Another chapter in the history of Stawell ended on Friday, June 5, 1987, when the business trading as 'George Mitchell and Sons' closed its doors for the final time.
The founder of the business, George Mitchell, came to Stawell with his parents in 1856, aged three months, being born in Sulky Gully near Ballarat.
In time, he became a prominent citizen of the Town.
He was a Councillor for the Stawell Borough for almost 40 years and was mayor on three occasions.
He also served on the Committees of the Presbyterian Church, Progress Association, Athletic Club, Mechanics Institute and the Stawell District Hospital.
Digging up the past:
Mitchell's business training commenced when he was 12, eventually leading him into the timber, ironmongery and general merchandise business of Mr Wright, whose business was located on a section of what is now Lyal Eales Stores.
After some years, Mitchell became a business partner with Mr Pawsey, which became 'Wright, Pawsey and Mitchell'.
The land on which the old George Mitchell and Sons building still stands was purchased in 1889, and the present building was erected then.
The building was occupied by Mr Sprague, who opened a drapery business.
The partnership dissolved after many flourishing years, during which Wright, Pawsey and Mitchell opened branches in Rupanyup, Ararat and Heywood.
At the same time, Mr. Sprague's drapery business next door failed, and in 1901, George Mitchell purchased the business and named the premises 'Victoria House'.
To assist with the running of the now flourishing business, Mitchell brought his three sons, William, David and Leslie, into the business to help him carry on the high tradition of honest dealing set by their Father.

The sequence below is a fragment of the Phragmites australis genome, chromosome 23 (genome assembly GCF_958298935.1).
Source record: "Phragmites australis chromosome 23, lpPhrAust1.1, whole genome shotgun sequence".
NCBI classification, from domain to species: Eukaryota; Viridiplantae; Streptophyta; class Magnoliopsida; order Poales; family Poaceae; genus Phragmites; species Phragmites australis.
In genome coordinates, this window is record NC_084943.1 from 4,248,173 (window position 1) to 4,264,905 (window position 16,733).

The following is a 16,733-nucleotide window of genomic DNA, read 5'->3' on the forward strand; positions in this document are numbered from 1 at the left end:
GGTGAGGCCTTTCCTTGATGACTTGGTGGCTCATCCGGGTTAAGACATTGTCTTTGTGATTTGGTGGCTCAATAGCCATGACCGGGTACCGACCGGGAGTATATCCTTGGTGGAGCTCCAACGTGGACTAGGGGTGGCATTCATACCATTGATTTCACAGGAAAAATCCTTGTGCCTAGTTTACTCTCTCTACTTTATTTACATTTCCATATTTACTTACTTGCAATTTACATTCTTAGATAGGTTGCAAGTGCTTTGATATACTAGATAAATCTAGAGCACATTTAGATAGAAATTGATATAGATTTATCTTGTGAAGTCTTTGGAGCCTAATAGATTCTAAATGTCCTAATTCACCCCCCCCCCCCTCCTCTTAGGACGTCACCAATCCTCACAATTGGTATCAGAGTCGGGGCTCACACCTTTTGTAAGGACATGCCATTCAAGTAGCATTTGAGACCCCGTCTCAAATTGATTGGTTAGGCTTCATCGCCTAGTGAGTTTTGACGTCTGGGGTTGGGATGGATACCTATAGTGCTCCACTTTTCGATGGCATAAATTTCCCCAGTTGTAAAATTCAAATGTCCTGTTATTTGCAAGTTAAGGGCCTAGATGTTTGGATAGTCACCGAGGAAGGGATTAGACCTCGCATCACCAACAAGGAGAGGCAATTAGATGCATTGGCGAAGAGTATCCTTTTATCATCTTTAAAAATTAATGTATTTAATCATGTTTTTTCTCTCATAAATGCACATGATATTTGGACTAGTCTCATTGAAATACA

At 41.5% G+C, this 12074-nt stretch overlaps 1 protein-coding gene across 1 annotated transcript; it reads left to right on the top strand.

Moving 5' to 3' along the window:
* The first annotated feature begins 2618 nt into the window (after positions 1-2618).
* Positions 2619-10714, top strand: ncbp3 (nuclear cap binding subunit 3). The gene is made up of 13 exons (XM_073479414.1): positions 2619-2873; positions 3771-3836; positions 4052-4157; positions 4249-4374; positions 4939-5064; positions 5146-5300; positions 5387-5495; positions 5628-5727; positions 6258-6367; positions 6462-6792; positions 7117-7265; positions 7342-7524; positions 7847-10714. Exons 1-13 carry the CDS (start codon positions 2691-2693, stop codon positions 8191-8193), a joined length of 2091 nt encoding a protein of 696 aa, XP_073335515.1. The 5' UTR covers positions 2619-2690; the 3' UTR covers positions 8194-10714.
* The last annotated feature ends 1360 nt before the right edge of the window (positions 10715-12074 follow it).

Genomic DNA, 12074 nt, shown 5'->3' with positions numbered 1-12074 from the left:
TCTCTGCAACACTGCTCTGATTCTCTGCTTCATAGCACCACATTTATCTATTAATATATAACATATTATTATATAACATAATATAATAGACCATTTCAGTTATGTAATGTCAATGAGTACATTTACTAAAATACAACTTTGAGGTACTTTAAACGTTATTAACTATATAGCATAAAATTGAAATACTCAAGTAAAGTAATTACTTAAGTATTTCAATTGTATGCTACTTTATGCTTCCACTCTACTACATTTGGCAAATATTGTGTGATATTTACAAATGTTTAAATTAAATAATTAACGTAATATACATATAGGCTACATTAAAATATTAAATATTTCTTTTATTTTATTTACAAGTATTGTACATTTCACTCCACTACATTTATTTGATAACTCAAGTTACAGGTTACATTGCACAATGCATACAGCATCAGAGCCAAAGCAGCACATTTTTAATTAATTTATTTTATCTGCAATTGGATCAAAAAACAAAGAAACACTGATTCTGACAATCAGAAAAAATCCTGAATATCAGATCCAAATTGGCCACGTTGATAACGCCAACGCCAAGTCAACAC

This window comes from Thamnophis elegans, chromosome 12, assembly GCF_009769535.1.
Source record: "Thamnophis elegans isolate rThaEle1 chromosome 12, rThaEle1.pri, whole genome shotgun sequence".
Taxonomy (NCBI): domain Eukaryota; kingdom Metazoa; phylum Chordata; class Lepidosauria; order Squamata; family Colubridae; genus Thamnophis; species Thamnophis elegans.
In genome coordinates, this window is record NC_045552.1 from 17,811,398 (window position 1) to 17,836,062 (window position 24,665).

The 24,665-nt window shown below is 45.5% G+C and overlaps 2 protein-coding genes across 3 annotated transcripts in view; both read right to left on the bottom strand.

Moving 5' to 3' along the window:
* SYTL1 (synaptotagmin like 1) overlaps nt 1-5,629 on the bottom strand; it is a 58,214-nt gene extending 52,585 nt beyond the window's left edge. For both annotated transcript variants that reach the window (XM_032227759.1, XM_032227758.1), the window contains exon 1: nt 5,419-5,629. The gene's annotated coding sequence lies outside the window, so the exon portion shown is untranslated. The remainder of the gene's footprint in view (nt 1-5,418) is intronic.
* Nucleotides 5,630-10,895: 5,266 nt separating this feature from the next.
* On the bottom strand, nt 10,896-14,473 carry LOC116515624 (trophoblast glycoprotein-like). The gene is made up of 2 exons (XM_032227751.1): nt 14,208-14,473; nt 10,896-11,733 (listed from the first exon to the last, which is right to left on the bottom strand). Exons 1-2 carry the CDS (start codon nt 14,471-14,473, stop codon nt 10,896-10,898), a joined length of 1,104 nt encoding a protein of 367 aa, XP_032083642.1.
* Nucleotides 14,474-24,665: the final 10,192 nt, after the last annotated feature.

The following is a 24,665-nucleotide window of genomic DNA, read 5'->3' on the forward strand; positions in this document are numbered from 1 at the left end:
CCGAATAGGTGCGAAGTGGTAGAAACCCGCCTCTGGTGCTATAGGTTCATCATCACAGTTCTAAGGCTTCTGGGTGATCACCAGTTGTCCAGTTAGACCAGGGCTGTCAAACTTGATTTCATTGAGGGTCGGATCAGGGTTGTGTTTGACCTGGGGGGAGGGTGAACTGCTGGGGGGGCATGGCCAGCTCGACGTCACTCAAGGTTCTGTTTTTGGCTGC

Geo. Mitchell advertised his business as the speciality house for dress materials, costumes, millinery, underclothing, laces, gloves, haberdashery, manchester, linens, men's and boy's clothing and mercery.
Mitchells were one of the first to be connected to the telephone system in Stawell.
Up until automation, the telephone number was Stawell 2.
Few people would remember the cash-carrying system in the store, which was also a feature of similar stores of the era.
Cash carriers were used in shops and department stores to carry customer payments from the sales assistant to the cashier and to return the change and receipt.
In Mitchells, it was a mechanical system suspended between the walls in which gravity helped propel the cash-containing metal pods along a series of wires.
An extract from the 'The Stawell News and Pleasant Creek Chronicle' on December 12 1911, said, "In the most commodious and attractive showrooms of Mr George Mitchells Drapery will be found the most up-to-date goods on the market. The showroom is fully stocked with the most modern apparel".
The menswear department closed down in 1962, and the area was used to extend the lady's showroom. The building still lives on 134 years after it was built, and since Mitchells closed down in 1987, there have been many different tenants.
It is now occupied by Sneek a Peek Clothing and Linda's Cottage Country.